By Janell Brush
Florida has 1,350 linear miles of ocean coastline and over 8,000 miles of tidal inlets. This equates to a lot of potential nesting, foraging, and roosting habitat for shorebirds and seabirds. These dynamic habitats are declining in quality and quantity and are stressed by human population growth, climate and habitat changes, as well as ecological or human perturbations. The coastal zone is highly sought after for development and tourism because of its aesthetic and recreational values. Consequently, there is little undeveloped beach habitat remaining, and what does remain is often disturbed and degraded to the detriment of coastal species, such as nesting shore- and seabirds, that are dependent on it.
Over the last decade, FWC has worked with Audubon Florida and the Florida Park Service to opportunistically build a network of partners and developed a strategy to maintain shorebird and seabird populations that are resilient to the pressures placed on coastal habitats and wildlife. In 2009 we launched the Florida Shorebird Alliance (FSA), which is organized into regional partnerships that work locally to ensure important shorebird and seabird sites are surveyed, monitored, and managed. The FWC houses key FSA staff who build and coordinate partnerships, manage the Florida Shorebird Database and shorebird monitoring program, and oversee FSA communications. We realized that developing our current program and expanding resources for a dedicated shorebird program would allow us to focus staff and dedicate resources needed to implement meaningful conservation for these species.
As a component to restore shorebird populations, Florida and the National Fish and Wildlife Foundation (NFWF) undertook a two-year planning effort that resulted in a business plan, Florida Beach-nesting Bird Plan. The plan was completed in 2016 and includes specific population goals, metrics, strategies, timelines, funding needs, and a conceptual framework. We recently received a grant through the NFWF Gulf Environmental Benefit Fund (GEBF) to begin implementation of the Florida Beach-nesting Bird Plan.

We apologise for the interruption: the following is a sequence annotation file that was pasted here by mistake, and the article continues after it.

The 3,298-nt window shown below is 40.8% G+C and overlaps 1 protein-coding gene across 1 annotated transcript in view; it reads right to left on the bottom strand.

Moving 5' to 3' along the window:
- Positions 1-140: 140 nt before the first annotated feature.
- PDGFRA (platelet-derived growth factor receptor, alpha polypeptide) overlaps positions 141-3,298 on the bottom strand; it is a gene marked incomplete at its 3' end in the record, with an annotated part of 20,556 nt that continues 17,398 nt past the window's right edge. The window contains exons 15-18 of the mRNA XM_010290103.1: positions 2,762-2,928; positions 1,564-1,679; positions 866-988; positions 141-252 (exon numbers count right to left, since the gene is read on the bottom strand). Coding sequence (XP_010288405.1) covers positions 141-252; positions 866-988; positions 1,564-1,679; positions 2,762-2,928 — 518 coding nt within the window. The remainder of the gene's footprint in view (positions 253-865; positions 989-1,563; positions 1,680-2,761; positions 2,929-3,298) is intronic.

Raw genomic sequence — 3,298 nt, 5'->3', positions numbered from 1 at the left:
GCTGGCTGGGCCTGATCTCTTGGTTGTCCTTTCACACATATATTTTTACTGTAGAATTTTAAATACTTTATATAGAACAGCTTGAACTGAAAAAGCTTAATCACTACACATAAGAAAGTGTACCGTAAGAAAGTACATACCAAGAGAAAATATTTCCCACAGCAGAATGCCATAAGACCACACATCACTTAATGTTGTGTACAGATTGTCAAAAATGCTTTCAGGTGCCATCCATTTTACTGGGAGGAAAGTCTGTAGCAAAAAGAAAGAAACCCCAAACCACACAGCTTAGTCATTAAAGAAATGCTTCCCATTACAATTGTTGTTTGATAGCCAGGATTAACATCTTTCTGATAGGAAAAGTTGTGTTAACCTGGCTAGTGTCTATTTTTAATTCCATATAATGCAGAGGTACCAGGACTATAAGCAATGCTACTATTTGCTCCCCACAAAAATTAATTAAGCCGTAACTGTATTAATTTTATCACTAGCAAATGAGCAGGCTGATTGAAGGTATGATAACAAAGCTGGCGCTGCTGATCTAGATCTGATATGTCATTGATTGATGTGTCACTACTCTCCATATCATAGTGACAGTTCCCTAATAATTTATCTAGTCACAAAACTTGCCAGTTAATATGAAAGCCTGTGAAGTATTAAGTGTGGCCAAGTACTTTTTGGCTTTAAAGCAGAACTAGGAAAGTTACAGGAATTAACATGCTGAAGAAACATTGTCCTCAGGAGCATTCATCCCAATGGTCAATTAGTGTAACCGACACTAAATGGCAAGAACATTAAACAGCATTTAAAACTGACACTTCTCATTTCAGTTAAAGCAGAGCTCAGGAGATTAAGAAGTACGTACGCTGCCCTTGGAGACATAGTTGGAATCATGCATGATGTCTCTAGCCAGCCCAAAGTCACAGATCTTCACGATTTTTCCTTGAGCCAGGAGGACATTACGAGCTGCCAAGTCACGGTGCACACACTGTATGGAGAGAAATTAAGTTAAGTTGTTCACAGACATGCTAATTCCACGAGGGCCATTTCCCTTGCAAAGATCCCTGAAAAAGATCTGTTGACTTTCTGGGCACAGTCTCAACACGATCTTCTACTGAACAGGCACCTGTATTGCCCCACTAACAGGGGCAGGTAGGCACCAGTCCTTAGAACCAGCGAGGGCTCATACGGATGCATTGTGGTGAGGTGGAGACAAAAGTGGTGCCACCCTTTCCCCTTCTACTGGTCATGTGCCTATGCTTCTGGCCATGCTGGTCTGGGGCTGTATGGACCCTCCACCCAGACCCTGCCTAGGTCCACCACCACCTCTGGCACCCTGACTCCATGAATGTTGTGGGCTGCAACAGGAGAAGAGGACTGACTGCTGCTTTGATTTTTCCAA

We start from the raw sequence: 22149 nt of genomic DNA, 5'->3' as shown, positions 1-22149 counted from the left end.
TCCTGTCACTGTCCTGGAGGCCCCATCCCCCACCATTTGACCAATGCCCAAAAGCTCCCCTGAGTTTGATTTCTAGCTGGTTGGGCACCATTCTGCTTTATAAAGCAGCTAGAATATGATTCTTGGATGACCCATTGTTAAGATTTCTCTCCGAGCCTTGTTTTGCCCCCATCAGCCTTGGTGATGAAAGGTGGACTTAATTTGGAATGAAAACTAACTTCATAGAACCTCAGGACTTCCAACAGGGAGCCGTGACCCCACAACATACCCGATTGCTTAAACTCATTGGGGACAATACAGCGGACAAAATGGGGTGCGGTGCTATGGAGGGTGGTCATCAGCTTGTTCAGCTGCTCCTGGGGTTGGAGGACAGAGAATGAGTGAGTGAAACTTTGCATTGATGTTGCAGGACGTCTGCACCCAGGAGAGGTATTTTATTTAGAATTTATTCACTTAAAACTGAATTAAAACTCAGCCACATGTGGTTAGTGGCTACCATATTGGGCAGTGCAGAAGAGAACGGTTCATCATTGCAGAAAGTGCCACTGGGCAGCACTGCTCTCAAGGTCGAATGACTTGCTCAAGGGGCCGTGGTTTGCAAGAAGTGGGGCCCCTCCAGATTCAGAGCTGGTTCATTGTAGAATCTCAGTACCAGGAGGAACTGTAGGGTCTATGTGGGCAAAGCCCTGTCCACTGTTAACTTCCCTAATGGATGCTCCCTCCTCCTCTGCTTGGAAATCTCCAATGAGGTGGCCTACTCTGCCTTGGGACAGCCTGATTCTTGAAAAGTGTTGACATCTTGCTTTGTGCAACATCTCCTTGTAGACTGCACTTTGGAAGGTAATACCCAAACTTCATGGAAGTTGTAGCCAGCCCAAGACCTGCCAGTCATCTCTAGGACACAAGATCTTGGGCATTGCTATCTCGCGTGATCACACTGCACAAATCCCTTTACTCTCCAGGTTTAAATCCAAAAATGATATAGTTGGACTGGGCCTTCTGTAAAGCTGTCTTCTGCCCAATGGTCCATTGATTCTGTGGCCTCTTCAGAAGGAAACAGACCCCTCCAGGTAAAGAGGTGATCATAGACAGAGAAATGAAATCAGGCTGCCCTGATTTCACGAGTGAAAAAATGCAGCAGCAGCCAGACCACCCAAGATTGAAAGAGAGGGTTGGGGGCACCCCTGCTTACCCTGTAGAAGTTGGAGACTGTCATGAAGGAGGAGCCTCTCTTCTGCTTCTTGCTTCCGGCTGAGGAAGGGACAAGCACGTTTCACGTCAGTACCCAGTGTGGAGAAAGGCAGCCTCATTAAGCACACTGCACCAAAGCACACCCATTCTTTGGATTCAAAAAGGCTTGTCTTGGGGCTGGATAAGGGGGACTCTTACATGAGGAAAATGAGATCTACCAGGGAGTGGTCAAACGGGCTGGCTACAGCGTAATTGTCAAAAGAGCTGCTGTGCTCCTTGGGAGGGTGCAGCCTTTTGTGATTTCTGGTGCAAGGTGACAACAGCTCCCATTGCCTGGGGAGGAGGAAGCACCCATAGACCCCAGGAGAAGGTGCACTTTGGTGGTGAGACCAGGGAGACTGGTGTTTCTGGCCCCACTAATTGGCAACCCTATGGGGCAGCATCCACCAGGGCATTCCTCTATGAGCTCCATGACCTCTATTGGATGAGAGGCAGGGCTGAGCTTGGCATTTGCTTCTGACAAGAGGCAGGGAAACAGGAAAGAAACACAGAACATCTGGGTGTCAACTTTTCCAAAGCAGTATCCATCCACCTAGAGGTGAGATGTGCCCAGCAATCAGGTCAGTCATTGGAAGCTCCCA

This project expands upon foundational shorebird conservation work by inaugurating a dedicated shorebird and seabird program for the State of Florida. FWC (FWRI and HSC) will work with its key partner, Audubon Florida, to continue to recover shorebird populations using five strategies: reduce human disturbance, manage habitat, manage predation, inform management & track outcomes, and improve regulatory coordination. The project area encompasses a variety of habitats used by breeding, wintering, and migrating shorebirds. These habitats include rooftops, sand beaches, emergent flats, dredge spoil islands, marine and freshwater sand bars, oyster reefs, freshwater wetlands, and upland construction and industrial sites.
FWC’s Fish and Wildlife Research Institute contributes substantially to the strategies and serves as lead for the effort to inform management and track outcomes. The 4 year project represents Phase 1 of a larger vision and will conclude with a focused review of all program activities to assess programmatic efficacy. This approach will provide the information needed to develop an efficient and effective statewide program, which we hope to fund through a variety of identified funding streams as well as continued short- and long-term GEBF support. By the end of this project FWRI staff will have refined baseline population estimates and trends for 5 focal species (American oystercatcher, black skimmer, least tern, Wilson’s plover, snowy plover), completed threat assessment studies, and developed apredation management database and monitoring framework. This is an exciting time for shorebird and seabird conservation in Florida and with additional resources we hope to continue to move the needle for shorebird conservation.